"I still am disappointed that the future family I expected doesn't look to be a possibility but keep hope that I will reconnect on my positive terms with these people.  If it never happens, I have trust that it is in my best interest." I am currently tangling with this realization myself. It's an ongoing and painful process, but if I honestly look at where I was in 2010, when DS moved out, I'm in a much better place now. Not healed by any definition of the word, but I'm doing a lot better than I was. Progress. Still a long way to go, but my nadir is definitely in my rearview mirror.

"I would NOT chose to be friends with a good number of my dysfunctional FOO." Truer words have never been spoken. Interestingly, the whole dynamic of familial obligations is a strange one. For many, such as my DS and other AC who are represented here, it's a license to treat parents (read: mothers) like garbage. Yet with friendships, it can sometimes be easier to make the break, as there is no blood tie. Still painful, but can be done.

Foot, keep sharing with us!
Fantine

Love Me Love Me Not

When we first began to have problems with our family, I did some research and some research shows that the numbers are even worse.Many parents feel a great deal of shame when put into this situation as if they have done something wrong, so are not truthful about the situation. There are many theories about why this is occurring. One theory is that we simply sacrificed too much for our children, gave them too much and therefore they have no respect for our feelings. This idea goes on to say that we put a lot of emphasis on material things by giving them just about everything they wanted when we could, thus they want only the best immediately when they get out on their own. And they want it all now. Many do not intend to start out in a starter home. They want a new home. They have no intention of helping their parents with anything. Their parents (and their parents money)are there for their convenience. In other words we raised a completely selfish generation.  I am not stating that this is my belief only that it is something I have read several times. What do you all think about this theory?

Another theory is that our AC have to all work, normally both parents, and they have so much to do raising their kids, making their marriages work, keeping their finances in order, etc that they do not want to take the time and/or do not have the energy to involve their parents in their lives. After all many have more education than their parents and do not really fit in with their friends. What do you think of this one?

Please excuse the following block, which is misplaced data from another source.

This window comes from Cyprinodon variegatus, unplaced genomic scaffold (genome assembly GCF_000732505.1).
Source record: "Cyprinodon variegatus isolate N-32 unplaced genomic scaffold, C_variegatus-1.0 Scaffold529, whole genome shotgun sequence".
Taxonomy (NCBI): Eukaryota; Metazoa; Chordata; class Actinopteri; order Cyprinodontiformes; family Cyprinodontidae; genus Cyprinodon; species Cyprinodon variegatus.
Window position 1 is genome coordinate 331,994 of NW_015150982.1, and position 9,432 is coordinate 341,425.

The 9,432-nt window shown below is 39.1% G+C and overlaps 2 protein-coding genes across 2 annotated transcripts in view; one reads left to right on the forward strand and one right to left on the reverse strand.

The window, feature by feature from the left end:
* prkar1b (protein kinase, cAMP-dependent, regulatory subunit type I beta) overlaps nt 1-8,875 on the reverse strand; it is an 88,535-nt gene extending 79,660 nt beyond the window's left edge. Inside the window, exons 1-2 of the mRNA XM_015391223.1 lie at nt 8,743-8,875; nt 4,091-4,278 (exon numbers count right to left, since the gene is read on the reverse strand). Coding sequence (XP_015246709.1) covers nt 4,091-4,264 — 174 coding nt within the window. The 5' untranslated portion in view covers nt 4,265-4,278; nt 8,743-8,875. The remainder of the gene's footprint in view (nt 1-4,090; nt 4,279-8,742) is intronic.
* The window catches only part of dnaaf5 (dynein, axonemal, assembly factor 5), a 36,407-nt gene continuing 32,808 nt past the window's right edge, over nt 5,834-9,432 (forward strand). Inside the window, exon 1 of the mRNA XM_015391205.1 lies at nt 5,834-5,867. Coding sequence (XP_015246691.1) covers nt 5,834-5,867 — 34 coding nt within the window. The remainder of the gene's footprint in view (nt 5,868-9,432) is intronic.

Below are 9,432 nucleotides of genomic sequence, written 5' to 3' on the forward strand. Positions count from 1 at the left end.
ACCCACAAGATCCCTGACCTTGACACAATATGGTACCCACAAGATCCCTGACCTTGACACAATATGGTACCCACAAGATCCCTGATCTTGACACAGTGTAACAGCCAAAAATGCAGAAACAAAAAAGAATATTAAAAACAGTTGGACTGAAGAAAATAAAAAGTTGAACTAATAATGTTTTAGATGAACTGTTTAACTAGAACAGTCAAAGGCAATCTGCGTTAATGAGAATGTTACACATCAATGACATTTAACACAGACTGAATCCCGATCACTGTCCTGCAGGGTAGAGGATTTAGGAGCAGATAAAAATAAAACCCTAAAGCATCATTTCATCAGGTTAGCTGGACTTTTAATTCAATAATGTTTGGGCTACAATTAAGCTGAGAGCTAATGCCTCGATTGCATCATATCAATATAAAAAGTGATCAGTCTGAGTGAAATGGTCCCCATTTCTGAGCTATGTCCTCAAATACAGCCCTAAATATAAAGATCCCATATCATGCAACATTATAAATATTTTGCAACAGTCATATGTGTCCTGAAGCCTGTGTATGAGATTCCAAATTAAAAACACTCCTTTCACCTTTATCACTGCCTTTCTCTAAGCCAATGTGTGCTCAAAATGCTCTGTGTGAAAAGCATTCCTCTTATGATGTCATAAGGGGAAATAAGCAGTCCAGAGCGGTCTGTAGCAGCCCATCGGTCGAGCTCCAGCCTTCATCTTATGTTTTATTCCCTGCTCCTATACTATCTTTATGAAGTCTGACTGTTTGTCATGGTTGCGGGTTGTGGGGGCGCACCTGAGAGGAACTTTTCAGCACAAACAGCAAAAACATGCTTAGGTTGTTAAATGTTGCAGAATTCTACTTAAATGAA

If the trend continues, all I can say is that all parents had best be well prepared for a lonely old age and be prepared financially  ( not that we would't be anyway) to take care of all of our own needs or hire someone to help us.

Also if you are reading this and believe that this could never happen to you, you are wrong. it can and it does everyday to the best of parents.

Stilllearning

LMLMN...I think that I raised my DS to appreciate the value of a dollar.  He had to pay for many of the things some young adults take for granted.  However, I could not protect him from, or prepare him for, meeting someone who had managed to get everything handed to her on a silver platter.  She had a newer car than either myself or my DH drove.  Her cell phone bill was paid for by her parents in spite of the fact that they were stretched very thin.  The next thing I knew my DS was at my house contemplating out loud about how he would inherit it.  I still have not really processed this.  Not sure I really want to.  Who is this person????
Your mind is a garden your thoughts are the seeds
You can grow flowers or you can grow weeds.
Author unknown

Pooh

Quote from: Love Me Love Me Not on November 17, 2013, 04:39:52 pm

Another theory is that our AC have to all work, normally both parents, and they have so much to do raising their kids, making their marriages work, keeping their finances in order, etc that they do not want to take the time and/or do not have the energy to involve their parents in their lives. After all many have more education than their parents and do not really fit in with their friends. What do you think of this one?



This theory I can't get on board with in my case, for two reasons.  Both myself and DS's Dad have always worked and still managed to fit in family times, on both sides.  And two, I might could go along with it, if it was both sides of the family that were being shunned.  In my case, it's simply a conscious decision they have made to not include my side of the family. 
We must let go of the life we have planned, so as to accept the one that is waiting for us. -
Joseph Campbell

fantine

"In my case, it's simply a conscious decision they have made to not include my side of the family. " Same here, pooh.

"Another theory is that our AC have to all work, normally both parents, and they have so much to do raising their kids, making their marriages work, keeping their finances in order, etc that they do not want to take the time and/or do not have the energy to involve their parents in their lives." This is an excuse. You make time for people and things in your life that are important to you, whether that's NFL, FB, shopping, travel, whatever. You'll *find* the time if it's important.